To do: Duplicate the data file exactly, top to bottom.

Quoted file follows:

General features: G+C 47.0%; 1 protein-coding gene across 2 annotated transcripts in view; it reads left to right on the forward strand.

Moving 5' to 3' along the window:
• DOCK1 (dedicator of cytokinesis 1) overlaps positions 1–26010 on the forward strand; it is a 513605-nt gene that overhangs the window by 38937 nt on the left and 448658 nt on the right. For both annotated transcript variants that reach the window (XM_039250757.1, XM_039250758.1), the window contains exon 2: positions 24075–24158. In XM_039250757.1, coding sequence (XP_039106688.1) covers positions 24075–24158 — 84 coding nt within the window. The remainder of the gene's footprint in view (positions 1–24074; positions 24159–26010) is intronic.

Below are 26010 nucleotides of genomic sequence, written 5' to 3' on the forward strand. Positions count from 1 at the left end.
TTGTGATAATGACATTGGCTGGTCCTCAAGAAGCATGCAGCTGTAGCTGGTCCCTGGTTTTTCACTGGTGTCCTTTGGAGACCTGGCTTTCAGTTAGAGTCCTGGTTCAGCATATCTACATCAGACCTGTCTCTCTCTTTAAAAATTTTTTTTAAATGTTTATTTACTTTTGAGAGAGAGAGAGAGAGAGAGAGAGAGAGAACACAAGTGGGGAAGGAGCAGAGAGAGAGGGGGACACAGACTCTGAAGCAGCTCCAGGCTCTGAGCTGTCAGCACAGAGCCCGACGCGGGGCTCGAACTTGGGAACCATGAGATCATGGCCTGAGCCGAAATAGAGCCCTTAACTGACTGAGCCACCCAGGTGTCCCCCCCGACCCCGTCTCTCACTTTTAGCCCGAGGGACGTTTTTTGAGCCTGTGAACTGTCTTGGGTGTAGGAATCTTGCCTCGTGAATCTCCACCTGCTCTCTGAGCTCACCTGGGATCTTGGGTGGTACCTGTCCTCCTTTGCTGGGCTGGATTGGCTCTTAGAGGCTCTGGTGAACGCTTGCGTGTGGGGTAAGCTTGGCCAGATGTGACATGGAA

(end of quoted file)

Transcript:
General features: G+C 47.0%; 1 protein-coding gene across 2 annotated transcripts in view; it reads left to right on the forward strand.

Moving 5' to 3' along the window:
• DOCK1 (dedicator of cytokinesis 1) overlaps positions 1–26010 on the forward strand; it is a 513605-nt gene that overhangs the window by 38937 nt on the left and 448658 nt on the right. For both annotated transcript variants that reach the window (XM_039250757.1, XM_039250758.1), the window contains exon 2: positions 24075–24158. In XM_039250757.1, coding sequence (XP_039106688.1) covers positions 24075–24158 — 84 coding nt within the window. The remainder of the gene's footprint in view (positions 1–24074; positions 24159–26010) is intronic.

Below are 26010 nucleotides of genomic sequence, written 5' to 3' on the forward strand. Positions count from 1 at the left end.
TTGTGATAATGACATTGGCTGGTCCTCAAGAAGCATGCAGCTGTAGCTGGTCCCTGGTTTTTCACTGGTGTCCTTTGGAGACCTGGCTTTCAGTTAGAGTCCTGGTTCAGCATATCTACATCAGACCTGTCTCTCTCTTTAAAAATTTTTTTTAAATGTTTATTTACTTTTGAGAGAGAGAGAGAGAGAGAGAGAGAGAGAACACAAGTGGGGAAGGAGCAGAGAGAGAGGGGGACACAGACTCTGAAGCAGCTCCAGGCTCTGAGCTGTCAGCACAGAGCCCGACGCGGGGCTCGAACTTGGGAACCATGAGATCATGGCCTGAGCCGAAATAGAGCCCTTAACTGACTGAGCCACCCAGGTGTCCCCCCCGACCCCGTCTCTCACTTTTAGCCCGAGGGACGTTTTTTGAGCCTGTGAACTGTCTTGGGTGTAGGAATCTTGCCTCGTGAATCTCCACCTGCTCTCTGAGCTCACCTGGGATCTTGGGTGGTACCTGTCCTCCTTTGCTGGGCTGGATTGGCTCTTAGAGGCTCTGGTGAACGCTTGCGTGTGGGGTAAGCTTGGCCAGATGTGACATGGAA